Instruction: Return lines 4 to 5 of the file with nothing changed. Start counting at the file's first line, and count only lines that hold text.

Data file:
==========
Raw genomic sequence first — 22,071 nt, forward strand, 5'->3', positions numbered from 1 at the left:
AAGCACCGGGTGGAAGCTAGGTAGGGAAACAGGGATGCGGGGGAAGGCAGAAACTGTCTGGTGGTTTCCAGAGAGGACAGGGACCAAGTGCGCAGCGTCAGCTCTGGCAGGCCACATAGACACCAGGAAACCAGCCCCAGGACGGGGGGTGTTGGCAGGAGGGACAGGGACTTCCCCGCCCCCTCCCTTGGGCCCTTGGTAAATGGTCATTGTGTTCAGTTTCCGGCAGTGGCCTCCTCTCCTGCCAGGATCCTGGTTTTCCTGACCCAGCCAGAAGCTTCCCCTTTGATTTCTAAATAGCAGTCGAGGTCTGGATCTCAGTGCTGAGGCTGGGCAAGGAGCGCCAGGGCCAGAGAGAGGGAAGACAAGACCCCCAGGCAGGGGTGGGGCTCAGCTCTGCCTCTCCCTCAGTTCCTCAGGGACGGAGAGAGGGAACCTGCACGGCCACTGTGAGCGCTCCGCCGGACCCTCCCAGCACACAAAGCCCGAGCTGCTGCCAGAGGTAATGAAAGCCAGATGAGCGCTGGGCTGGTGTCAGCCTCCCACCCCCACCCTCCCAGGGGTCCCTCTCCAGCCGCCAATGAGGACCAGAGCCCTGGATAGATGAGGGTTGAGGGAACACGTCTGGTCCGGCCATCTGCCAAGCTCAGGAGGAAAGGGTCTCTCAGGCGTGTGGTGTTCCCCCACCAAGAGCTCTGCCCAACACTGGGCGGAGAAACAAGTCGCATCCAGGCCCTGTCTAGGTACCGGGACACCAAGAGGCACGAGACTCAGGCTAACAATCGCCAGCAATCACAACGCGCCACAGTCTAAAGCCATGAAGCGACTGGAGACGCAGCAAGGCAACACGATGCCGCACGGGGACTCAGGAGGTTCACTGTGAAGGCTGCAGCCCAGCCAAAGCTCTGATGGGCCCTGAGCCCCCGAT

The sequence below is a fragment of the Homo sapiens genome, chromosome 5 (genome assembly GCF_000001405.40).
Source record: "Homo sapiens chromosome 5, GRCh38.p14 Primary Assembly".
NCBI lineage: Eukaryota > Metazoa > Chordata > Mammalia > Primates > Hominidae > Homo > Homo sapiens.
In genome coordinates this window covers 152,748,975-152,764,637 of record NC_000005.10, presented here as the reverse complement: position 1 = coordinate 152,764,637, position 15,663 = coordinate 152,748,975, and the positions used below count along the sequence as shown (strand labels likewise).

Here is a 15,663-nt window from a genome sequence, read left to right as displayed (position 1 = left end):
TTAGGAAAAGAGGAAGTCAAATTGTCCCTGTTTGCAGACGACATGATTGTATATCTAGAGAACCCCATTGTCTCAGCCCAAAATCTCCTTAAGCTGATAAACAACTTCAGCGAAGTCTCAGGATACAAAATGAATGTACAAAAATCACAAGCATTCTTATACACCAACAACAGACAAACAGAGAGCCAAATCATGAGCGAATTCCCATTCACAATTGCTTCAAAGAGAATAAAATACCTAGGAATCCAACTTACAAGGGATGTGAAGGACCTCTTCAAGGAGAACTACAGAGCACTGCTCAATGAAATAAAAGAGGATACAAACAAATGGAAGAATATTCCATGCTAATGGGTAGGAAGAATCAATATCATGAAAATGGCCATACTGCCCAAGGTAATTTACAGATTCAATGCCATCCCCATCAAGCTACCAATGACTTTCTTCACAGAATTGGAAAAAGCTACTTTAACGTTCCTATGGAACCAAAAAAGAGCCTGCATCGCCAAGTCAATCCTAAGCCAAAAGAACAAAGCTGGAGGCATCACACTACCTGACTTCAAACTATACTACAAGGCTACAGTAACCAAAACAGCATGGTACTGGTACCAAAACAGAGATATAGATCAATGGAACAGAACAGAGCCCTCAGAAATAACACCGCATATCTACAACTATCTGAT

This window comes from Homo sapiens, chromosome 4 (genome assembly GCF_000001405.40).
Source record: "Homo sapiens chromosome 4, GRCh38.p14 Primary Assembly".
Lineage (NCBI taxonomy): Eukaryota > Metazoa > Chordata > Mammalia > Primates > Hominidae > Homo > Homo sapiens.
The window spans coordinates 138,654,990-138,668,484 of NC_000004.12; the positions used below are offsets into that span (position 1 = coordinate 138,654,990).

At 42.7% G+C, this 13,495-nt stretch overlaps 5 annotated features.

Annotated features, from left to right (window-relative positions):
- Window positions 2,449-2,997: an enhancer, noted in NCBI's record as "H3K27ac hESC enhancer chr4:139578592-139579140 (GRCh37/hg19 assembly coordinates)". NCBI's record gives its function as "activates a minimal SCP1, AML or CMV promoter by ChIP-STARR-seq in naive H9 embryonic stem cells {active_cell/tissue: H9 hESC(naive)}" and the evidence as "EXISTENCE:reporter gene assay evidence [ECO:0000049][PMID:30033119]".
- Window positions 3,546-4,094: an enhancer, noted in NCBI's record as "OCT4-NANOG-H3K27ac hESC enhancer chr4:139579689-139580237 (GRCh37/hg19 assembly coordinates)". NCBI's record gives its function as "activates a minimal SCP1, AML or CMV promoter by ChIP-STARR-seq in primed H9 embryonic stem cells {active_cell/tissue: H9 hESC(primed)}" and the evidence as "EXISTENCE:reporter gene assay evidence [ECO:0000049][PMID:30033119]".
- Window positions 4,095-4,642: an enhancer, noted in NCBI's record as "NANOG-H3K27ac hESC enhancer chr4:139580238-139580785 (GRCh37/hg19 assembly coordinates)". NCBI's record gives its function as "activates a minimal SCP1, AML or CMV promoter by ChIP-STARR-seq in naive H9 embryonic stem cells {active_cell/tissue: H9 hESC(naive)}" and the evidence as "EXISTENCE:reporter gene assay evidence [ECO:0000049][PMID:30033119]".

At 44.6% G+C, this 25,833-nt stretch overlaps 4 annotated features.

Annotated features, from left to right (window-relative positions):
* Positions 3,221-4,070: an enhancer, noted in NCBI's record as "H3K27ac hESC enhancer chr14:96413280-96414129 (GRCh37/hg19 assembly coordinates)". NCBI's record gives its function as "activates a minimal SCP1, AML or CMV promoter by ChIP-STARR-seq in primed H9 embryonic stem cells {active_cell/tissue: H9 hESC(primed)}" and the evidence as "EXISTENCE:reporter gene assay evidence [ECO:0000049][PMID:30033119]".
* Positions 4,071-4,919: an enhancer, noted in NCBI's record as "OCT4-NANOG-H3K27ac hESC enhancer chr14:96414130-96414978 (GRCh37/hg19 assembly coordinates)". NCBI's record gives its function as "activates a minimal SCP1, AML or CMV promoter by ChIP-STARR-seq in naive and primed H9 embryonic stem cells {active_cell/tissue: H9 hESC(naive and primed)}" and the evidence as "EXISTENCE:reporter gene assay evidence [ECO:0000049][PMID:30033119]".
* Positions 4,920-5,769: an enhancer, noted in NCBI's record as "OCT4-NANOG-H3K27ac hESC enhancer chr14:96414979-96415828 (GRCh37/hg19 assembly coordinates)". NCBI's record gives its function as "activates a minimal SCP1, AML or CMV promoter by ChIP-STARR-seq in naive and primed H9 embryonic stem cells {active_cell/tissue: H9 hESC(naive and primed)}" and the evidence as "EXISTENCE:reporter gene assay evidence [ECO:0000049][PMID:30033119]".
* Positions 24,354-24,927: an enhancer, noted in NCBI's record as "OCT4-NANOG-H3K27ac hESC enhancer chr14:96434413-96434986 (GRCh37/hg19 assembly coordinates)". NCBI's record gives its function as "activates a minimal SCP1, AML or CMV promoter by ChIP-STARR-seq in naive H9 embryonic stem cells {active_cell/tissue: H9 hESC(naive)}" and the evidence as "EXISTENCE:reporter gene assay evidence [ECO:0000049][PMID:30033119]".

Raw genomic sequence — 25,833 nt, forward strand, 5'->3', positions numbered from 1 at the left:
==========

Source record: "Homo sapiens chromosome 5, GRCh38.p14 Primary Assembly".
NCBI lineage: Eukaryota > Metazoa > Chordata > Mammalia > Primates > Hominidae > Homo > Homo sapiens.